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Visit of the Special Rapporteur on trafficking in persons,especially women and children to Japan,12-18 July 2009

Press Release 09-033-E 2009.07.16

Outline and Purpose of the visit:

The Special Rapporteur, Ms. Joy Ngozi Ezeilo, will undertake a visit to Japan from 12-18 July 2009 to examine the human rights aspects of the victims of trafficking in persons, especially women and children in Japan. She will meet with governmental representatives, non-governmental organizations, and other members of civil society in Tokyo and Nagoya. The objective of the visit is to engage with these various actors and seek information on a variety of issues to address trafficking in persons, including legislation, statistical information, perceived root causes, as well as regional and international cooperation to combat human trafficking. She will also emphasize protection and assistance to victims of trafficking, including steps being taken by the government of Japan and partners towards rehabilitation, reintegration and redress violations suffered by victims.

Scope of the mandate of the Special Rapporteur:

The scope of the Special Rapporteur’s mandate covers all forms and manifestations of trafficking, including:
(1)Trafficking in children – children who are trafficked for sexual purposes, adoption, child labour (e.g. domestic work, babysitters/nannies, begging, criminal activities like selling drugs, etc.), and participation in armed conflict – mercenaries/child soldiers, sex slaves. The initial belief that only girl children were being trafficked for sexual purposes no longer holds true as the incidence of young boys being trafficked and sexually exploited through unsuspecting areas like sports is fast gaining ground;
(2)Trafficking in men for forced labour and other exploitation – not much attention has been paid to this form of trafficking but the reality is that it is also becoming rampant. Men and boys in particular are trafficked for labour exploitation in construction work, in agriculture, and also in fishing and mining;
(3)Trafficking in women and girls for forced marriage, forced prostitution, sexual exploitation and forced labour (including domestic work, working in factories and mines and other forms of labour) – understandably, much attention has been paid to sex trafficking and available data on trafficking in persons are mainly on this aspect. The Special Rapporteur will explore further trafficking of women for labour exploitation, especially in domestic work and other sectors;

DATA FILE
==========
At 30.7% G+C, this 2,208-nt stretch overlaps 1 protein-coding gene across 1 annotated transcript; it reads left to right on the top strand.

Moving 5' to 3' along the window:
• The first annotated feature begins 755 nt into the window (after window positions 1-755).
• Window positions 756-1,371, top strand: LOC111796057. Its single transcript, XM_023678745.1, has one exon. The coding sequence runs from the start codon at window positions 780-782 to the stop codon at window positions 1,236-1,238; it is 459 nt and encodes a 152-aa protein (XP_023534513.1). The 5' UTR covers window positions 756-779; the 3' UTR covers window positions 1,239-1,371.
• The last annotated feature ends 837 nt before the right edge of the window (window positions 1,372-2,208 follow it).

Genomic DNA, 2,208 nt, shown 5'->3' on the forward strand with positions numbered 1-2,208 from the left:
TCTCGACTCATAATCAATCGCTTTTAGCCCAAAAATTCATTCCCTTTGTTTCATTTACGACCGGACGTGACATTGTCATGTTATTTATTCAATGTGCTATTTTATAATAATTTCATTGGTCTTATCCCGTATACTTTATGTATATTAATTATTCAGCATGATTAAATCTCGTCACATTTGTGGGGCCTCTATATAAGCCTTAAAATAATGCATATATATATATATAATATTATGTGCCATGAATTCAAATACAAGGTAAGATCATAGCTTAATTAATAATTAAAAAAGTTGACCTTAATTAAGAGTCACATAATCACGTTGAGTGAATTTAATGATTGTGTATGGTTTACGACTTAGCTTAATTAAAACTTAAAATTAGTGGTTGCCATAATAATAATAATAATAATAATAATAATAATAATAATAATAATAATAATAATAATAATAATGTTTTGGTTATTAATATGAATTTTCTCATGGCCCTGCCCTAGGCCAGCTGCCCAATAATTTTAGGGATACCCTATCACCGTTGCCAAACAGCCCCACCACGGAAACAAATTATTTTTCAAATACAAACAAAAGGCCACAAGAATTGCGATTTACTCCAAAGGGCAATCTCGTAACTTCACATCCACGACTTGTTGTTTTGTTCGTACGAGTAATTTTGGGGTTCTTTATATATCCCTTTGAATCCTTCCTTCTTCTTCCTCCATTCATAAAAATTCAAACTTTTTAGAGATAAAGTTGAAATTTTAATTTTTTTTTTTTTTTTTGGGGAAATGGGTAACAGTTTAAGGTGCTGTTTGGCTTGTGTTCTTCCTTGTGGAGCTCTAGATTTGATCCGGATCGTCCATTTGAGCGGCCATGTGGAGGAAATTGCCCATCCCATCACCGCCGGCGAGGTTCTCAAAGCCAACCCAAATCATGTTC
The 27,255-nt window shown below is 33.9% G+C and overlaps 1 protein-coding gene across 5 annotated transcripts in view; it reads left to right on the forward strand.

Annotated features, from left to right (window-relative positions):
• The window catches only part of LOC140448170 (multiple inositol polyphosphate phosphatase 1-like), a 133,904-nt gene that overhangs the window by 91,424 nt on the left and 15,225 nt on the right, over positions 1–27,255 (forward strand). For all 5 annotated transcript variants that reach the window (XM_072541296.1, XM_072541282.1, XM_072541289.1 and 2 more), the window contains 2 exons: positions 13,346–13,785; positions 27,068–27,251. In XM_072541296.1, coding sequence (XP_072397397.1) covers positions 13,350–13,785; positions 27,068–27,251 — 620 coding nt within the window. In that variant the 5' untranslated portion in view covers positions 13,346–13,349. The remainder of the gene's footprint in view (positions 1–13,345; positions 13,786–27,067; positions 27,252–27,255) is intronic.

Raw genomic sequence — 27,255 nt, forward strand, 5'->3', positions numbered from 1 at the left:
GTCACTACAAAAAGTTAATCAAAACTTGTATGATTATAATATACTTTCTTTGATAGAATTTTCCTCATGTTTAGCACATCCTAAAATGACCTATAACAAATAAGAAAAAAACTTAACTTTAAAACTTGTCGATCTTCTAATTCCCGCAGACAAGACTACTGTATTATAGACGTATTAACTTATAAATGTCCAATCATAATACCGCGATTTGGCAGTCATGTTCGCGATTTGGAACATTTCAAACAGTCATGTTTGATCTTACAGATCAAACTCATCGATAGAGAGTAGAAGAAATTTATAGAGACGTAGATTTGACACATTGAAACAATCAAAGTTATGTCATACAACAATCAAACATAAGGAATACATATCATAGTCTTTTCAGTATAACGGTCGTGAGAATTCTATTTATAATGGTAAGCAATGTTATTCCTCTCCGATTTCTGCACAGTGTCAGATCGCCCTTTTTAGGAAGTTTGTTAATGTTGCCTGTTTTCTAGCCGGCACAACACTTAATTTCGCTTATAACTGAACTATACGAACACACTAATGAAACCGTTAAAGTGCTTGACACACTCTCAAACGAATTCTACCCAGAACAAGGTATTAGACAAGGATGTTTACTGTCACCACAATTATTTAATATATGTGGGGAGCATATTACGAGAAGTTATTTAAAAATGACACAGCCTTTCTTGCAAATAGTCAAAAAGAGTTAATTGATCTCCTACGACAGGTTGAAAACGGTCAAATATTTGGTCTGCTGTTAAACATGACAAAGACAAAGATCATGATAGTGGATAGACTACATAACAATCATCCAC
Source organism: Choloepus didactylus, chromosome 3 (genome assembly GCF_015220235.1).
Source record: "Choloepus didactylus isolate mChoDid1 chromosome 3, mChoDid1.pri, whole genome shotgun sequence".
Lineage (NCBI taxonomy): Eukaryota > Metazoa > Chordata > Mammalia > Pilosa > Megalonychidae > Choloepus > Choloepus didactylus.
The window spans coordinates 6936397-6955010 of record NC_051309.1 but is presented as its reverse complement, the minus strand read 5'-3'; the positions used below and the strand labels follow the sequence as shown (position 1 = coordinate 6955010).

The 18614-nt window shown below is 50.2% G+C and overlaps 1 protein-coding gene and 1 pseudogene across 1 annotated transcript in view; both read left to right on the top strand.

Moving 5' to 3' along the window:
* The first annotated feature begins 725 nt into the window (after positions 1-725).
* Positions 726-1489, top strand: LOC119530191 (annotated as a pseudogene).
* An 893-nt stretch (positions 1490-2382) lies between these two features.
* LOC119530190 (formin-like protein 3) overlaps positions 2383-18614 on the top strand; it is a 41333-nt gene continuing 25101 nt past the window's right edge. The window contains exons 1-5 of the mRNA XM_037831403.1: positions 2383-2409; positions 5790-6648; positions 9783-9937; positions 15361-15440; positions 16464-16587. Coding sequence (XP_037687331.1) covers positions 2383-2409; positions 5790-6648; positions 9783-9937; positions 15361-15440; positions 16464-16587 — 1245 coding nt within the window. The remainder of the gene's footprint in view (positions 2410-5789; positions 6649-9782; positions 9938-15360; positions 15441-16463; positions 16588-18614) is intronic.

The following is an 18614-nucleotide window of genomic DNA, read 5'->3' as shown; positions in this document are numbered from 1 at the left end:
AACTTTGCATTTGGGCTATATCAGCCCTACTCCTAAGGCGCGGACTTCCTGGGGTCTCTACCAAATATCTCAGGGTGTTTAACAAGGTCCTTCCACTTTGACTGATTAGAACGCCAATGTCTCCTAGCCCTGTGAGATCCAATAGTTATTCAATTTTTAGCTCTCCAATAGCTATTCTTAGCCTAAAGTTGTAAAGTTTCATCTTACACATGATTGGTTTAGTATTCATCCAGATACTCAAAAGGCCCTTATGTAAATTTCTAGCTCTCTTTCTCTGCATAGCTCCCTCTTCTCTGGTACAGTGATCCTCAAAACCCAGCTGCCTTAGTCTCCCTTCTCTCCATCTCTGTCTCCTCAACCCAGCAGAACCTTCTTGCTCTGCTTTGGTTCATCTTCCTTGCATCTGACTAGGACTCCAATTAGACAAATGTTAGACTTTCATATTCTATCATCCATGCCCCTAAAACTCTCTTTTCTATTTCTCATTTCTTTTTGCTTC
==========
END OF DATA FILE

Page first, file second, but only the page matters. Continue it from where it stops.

(4)Trafficking in human beings for organs, human body parts and tissue – obtaining facts and figures on this form of trafficking is quite challenging, but it is becoming a growing trend with a ready market, and needs to be studied closely with a view to framing appropriate interventions;
(5)There are other forms that have been sporadically recorded, such as trafficking in persons for ritual purposes as well as trafficking of prisoners.

Trafficking in Human Beings – brief overview at the international level.

The Protocol to Prevent, Suppress and Punish Trafficking in persons, especially women and children, supplementing the United Nations Convention against Transnational Organized Crime, defines “trafficking in persons” as:
“the recruitment, transportation, transfer, harbouring or receipt of persons, by means of the threat or use of force or other forms of coercion, of abduction, of fraud, of deception, of the abuse of power or of a position of vulnerability or of the giving or receiving of payments or benefits to achieve the consent of a person having control over another person, for the purpose of exploitation. Exploitation shall include, at a minimum, the exploitation of the prostitution of others or other forms of sexual exploitation, forced labour or services, slavery or practices similar to slavery, servitude or the removal of organs;”